Key events of the American Revolution are celebrated by one of our nation’s preeminent historical painters.
The Revolutionary War 1775-1783 (See American History Series) by Mort Kunstler, text by Alan Axelrod. Abbeville Press, 2016, 45 pages including appendix.
Reading Level: Middle Grades, ages 8-10
Recommended for: ages 5-12
Mort Kunstler is perhaps best known for his Civil War paintings, which fill several volumes. For the See America series he turns his considerable artistic talent to picturing great events in American History for children (a companion volume about the Civil War was also published this year). The text reads more like expanded captions for the pictures than a unified narrative of the period, beginning with the Boston Massacre and ending with Washington’s Homecoming. Forty pages can only hit the highlights; important events like Arnold’s treason, Franklin’s diplomacy, and the southern campaigns are omitted, but a two-page summary at the beginning and a timeline at the end fill some of the gaps.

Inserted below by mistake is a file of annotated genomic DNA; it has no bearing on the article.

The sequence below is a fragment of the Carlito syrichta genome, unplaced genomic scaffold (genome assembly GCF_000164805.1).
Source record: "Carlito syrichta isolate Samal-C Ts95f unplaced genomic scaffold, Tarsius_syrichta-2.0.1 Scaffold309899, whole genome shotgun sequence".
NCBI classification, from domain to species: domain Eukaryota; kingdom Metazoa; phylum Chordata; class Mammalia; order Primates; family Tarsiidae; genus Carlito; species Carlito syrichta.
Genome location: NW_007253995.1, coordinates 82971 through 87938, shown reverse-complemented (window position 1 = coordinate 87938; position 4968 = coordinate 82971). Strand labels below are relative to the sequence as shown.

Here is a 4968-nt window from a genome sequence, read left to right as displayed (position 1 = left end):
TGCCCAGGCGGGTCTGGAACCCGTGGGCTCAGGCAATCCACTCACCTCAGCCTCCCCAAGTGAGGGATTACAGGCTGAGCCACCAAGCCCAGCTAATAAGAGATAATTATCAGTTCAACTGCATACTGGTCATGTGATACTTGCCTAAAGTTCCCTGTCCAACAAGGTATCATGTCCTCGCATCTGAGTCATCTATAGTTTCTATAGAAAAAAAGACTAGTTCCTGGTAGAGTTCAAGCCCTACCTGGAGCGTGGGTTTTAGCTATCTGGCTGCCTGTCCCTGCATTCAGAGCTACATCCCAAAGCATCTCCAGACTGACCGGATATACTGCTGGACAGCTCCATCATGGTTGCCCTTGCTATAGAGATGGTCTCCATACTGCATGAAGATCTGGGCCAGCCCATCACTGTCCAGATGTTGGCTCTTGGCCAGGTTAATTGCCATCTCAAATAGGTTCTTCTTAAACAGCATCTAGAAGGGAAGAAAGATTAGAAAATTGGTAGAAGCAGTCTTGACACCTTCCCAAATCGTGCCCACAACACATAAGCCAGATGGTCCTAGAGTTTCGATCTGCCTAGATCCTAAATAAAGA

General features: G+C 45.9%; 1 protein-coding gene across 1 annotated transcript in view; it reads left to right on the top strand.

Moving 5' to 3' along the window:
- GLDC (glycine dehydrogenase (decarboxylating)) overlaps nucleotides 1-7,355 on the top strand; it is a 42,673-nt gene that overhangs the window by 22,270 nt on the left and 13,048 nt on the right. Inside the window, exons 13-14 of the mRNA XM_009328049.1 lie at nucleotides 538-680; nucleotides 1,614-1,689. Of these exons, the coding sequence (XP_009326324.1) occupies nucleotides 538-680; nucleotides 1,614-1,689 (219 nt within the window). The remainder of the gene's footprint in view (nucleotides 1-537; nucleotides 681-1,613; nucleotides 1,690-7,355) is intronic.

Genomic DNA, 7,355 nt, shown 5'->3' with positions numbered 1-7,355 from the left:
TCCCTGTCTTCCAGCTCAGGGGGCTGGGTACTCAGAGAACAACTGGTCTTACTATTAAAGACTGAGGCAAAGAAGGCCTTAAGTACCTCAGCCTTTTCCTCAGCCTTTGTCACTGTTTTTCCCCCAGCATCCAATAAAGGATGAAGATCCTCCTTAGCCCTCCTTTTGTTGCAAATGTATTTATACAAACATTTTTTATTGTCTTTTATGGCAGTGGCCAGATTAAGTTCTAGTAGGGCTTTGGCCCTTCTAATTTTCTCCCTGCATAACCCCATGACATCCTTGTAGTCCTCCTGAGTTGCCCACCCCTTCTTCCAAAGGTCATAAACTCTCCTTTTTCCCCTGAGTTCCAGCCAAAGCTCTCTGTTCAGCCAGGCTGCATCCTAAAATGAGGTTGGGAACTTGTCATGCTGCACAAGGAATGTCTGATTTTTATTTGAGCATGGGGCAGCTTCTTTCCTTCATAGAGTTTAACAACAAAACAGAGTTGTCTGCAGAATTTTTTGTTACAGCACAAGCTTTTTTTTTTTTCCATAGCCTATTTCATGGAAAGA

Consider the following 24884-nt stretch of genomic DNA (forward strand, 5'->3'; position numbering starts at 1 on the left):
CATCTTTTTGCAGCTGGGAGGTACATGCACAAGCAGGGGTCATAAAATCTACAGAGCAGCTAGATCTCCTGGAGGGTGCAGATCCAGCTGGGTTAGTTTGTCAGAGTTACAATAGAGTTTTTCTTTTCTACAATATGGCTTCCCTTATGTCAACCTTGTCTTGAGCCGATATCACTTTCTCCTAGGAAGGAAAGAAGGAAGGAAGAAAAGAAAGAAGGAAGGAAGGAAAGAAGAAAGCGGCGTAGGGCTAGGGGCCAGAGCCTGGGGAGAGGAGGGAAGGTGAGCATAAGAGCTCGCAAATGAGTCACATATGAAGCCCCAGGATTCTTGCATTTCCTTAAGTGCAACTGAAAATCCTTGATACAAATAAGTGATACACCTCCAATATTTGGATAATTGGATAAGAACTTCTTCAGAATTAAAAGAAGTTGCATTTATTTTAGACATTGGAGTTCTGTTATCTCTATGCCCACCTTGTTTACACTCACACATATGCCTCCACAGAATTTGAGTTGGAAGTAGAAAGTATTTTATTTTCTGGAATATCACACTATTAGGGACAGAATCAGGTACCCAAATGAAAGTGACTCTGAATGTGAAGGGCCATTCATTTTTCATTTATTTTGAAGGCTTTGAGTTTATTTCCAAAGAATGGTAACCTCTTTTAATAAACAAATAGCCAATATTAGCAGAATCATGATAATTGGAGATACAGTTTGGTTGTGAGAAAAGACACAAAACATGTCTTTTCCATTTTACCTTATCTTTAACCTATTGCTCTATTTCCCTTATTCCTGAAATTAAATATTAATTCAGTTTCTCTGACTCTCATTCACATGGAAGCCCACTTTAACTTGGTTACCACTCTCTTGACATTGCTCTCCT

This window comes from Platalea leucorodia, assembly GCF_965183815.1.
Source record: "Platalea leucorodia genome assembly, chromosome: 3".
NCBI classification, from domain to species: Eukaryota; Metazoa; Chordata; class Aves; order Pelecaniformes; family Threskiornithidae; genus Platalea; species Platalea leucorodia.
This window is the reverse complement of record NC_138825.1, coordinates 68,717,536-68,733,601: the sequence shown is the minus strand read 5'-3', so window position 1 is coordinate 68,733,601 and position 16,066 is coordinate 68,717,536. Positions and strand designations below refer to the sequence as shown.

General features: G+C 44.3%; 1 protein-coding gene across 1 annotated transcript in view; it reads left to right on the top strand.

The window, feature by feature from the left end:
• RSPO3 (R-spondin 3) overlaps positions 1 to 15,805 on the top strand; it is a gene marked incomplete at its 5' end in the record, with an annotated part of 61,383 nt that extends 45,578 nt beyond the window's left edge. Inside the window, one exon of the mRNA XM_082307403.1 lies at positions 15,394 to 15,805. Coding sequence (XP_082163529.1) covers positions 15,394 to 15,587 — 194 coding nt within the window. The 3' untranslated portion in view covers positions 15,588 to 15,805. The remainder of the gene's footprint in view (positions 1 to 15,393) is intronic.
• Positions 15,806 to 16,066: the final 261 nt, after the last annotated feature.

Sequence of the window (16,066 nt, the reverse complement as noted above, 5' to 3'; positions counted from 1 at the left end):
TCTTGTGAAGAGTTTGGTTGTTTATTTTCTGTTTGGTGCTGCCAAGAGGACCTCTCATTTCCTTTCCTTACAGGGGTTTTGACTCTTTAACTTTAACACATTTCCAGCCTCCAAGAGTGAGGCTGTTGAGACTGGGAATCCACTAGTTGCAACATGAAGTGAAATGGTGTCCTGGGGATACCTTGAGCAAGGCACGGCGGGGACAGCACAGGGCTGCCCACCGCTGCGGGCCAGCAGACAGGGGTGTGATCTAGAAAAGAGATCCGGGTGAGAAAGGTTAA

The text sometimes reads like it’s addressed to five-year-olds, e.g., In this painting on the left, the night appears very cold, but the house looks so warm! However, the friendly, conversational tone will probably draw more young readers or listeners than it repels. The refreshing lack of PC flags is also a plus—we don’t have to be reminded, for instance, that George Washington owned slaves. In fact, the narrative tends to overstatement at times: Friedrich von Steuben’s Valley Forge drills didn’t quite shape the Continental Army into a match for “the best armies of Europe,” and British historians would be shocked to learn that “Because Captain [John Paul] Jones never gave up, Britain no longer ruled the world’s oceans!” So would Napoleon, for that matter. But the detailed, atmospheric paintings will provide hours of browsing as young readers relive one of history’s great stories.
Overall rating: 4.25 (out of 5)
- Worldview/moral value: 3.5
- Artistic value: 5 (mostly for the artwork)
Categories: Middle grades, Early Reader, Nonfiction, American History
cover image from Barnes & Noble